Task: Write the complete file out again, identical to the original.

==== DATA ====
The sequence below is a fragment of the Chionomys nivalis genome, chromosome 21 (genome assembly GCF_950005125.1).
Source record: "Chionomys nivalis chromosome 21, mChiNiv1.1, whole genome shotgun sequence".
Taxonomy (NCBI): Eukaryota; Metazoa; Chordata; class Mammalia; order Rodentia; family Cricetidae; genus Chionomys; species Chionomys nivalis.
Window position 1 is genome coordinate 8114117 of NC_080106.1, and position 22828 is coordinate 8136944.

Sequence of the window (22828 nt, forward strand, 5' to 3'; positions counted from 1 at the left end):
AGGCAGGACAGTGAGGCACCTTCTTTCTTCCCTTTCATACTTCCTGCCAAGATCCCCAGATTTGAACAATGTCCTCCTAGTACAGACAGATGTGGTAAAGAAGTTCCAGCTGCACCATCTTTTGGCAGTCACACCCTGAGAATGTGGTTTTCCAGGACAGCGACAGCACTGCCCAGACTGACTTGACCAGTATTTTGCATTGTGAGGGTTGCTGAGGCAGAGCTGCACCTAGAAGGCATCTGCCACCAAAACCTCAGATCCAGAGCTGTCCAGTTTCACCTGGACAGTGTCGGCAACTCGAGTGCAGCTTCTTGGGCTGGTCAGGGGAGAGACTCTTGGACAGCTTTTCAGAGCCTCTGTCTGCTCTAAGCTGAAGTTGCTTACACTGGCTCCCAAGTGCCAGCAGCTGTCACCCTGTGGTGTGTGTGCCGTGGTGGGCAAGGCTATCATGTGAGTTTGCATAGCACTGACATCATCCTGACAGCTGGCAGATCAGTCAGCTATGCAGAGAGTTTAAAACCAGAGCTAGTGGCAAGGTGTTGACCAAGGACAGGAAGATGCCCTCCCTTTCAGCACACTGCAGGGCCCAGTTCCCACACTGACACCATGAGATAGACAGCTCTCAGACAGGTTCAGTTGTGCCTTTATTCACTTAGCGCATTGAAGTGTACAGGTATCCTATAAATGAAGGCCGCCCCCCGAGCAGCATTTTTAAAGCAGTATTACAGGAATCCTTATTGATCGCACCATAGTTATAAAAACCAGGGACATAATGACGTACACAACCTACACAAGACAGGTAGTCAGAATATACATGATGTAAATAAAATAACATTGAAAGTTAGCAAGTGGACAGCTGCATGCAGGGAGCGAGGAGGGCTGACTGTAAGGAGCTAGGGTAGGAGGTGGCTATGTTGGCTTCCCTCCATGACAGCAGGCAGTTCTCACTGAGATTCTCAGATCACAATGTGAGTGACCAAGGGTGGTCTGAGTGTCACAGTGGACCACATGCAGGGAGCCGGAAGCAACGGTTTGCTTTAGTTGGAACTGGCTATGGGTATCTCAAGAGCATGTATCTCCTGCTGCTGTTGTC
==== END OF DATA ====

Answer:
The sequence below is a fragment of the Chionomys nivalis genome, chromosome 21 (genome assembly GCF_950005125.1).
Source record: "Chionomys nivalis chromosome 21, mChiNiv1.1, whole genome shotgun sequence".
Taxonomy (NCBI): Eukaryota; Metazoa; Chordata; class Mammalia; order Rodentia; family Cricetidae; genus Chionomys; species Chionomys nivalis.
Window position 1 is genome coordinate 8114117 of NC_080106.1, and position 22828 is coordinate 8136944.

Sequence of the window (22828 nt, forward strand, 5' to 3'; positions counted from 1 at the left end):
AGGCAGGACAGTGAGGCACCTTCTTTCTTCCCTTTCATACTTCCTGCCAAGATCCCCAGATTTGAACAATGTCCTCCTAGTACAGACAGATGTGGTAAAGAAGTTCCAGCTGCACCATCTTTTGGCAGTCACACCCTGAGAATGTGGTTTTCCAGGACAGCGACAGCACTGCCCAGACTGACTTGACCAGTATTTTGCATTGTGAGGGTTGCTGAGGCAGAGCTGCACCTAGAAGGCATCTGCCACCAAAACCTCAGATCCAGAGCTGTCCAGTTTCACCTGGACAGTGTCGGCAACTCGAGTGCAGCTTCTTGGGCTGGTCAGGGGAGAGACTCTTGGACAGCTTTTCAGAGCCTCTGTCTGCTCTAAGCTGAAGTTGCTTACACTGGCTCCCAAGTGCCAGCAGCTGTCACCCTGTGGTGTGTGTGCCGTGGTGGGCAAGGCTATCATGTGAGTTTGCATAGCACTGACATCATCCTGACAGCTGGCAGATCAGTCAGCTATGCAGAGAGTTTAAAACCAGAGCTAGTGGCAAGGTGTTGACCAAGGACAGGAAGATGCCCTCCCTTTCAGCACACTGCAGGGCCCAGTTCCCACACTGACACCATGAGATAGACAGCTCTCAGACAGGTTCAGTTGTGCCTTTATTCACTTAGCGCATTGAAGTGTACAGGTATCCTATAAATGAAGGCCGCCCCCCGAGCAGCATTTTTAAAGCAGTATTACAGGAATCCTTATTGATCGCACCATAGTTATAAAAACCAGGGACATAATGACGTACACAACCTACACAAGACAGGTAGTCAGAATATACATGATGTAAATAAAATAACATTGAAAGTTAGCAAGTGGACAGCTGCATGCAGGGAGCGAGGAGGGCTGACTGTAAGGAGCTAGGGTAGGAGGTGGCTATGTTGGCTTCCCTCCATGACAGCAGGCAGTTCTCACTGAGATTCTCAGATCACAATGTGAGTGACCAAGGGTGGTCTGAGTGTCACAGTGGACCACATGCAGGGAGCCGGAAGCAACGGTTTGCTTTAGTTGGAACTGGCTATGGGTATCTCAAGAGCATGTATCTCCTGCTGCTGTTGTC